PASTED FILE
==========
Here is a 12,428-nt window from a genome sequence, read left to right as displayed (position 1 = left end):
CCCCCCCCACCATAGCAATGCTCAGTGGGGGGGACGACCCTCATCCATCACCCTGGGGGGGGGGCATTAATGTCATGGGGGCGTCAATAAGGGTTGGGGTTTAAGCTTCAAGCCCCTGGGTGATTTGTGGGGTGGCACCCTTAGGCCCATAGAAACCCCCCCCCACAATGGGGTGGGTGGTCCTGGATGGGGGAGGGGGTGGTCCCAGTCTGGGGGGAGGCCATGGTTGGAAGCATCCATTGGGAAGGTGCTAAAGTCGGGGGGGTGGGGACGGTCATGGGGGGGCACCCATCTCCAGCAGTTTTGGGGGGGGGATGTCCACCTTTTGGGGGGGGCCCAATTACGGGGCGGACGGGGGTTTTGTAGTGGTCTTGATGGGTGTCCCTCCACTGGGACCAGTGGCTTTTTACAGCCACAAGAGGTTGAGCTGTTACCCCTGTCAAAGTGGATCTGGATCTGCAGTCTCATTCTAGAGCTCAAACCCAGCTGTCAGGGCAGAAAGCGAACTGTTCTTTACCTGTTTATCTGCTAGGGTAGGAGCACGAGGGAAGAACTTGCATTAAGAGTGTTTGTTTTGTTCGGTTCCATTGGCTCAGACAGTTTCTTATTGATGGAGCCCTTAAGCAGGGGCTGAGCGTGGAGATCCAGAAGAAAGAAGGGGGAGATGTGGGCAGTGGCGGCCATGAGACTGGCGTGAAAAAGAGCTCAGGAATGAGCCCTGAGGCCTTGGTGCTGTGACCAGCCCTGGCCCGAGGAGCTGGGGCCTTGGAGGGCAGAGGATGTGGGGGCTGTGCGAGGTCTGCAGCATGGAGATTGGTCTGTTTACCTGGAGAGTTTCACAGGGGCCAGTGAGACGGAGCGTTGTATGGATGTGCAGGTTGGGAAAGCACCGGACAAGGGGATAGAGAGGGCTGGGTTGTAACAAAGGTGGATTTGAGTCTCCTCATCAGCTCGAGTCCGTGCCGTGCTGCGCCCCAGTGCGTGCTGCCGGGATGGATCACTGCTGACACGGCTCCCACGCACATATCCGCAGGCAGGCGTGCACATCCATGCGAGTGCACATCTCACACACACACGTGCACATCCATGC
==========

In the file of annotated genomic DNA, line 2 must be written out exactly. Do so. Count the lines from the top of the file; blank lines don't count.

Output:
CCCCCCCCACCATAGCAATGCTCAGTGGGGGGGACGACCCTCATCCATCACCCTGGGGGGGGGGCATTAATGTCATGGGGGCGTCAATAAGGGTTGGGGTTTAAGCTTCAAGCCCCTGGGTGATTTGTGGGGTGGCACCCTTAGGCCCATAGAAACCCCCCCCCACAATGGGGTGGGTGGTCCTGGATGGGGGAGGGGGTGGTCCCAGTCTGGGGGGAGGCCATGGTTGGAAGCATCCATTGGGAAGGTGCTAAAGTCGGGGGGGTGGGGACGGTCATGGGGGGGCACCCATCTCCAGCAGTTTTGGGGGGGGGATGTCCACCTTTTGGGGGGGGCCCAATTACGGGGCGGACGGGGGTTTTGTAGTGGTCTTGATGGGTGTCCCTCCACTGGGACCAGTGGCTTTTTACAGCCACAAGAGGTTGAGCTGTTACCCCTGTCAAAGTGGATCTGGATCTGCAGTCTCATTCTAGAGCTCAAACCCAGCTGTCAGGGCAGAAAGCGAACTGTTCTTTACCTGTTTATCTGCTAGGGTAGGAGCACGAGGGAAGAACTTGCATTAAGAGTGTTTGTTTTGTTCGGTTCCATTGGCTCAGACAGTTTCTTATTGATGGAGCCCTTAAGCAGGGGCTGAGCGTGGAGATCCAGAAGAAAGAAGGGGGAGATGTGGGCAGTGGCGGCCATGAGACTGGCGTGAAAAAGAGCTCAGGAATGAGCCCTGAGGCCTTGGTGCTGTGACCAGCCCTGGCCCGAGGAGCTGGGGCCTTGGAGGGCAGAGGATGTGGGGGCTGTGCGAGGTCTGCAGCATGGAGATTGGTCTGTTTACCTGGAGAGTTTCACAGGGGCCAGTGAGACGGAGCGTTGTATGGATGTGCAGGTTGGGAAAGCACCGGACAAGGGGATAGAGAGGGCTGGGTTGTAACAAAGGTGGATTTGAGTCTCCTCATCAGCTCGAGTCCGTGCCGTGCTGCGCCCCAGTGCGTGCTGCCGGGATGGATCACTGCTGACACGGCTCCCACGCACATATCCGCAGGCAGGCGTGCACATCCATGCGAGTGCACATCTCACACACACACGTGCACATCCATGC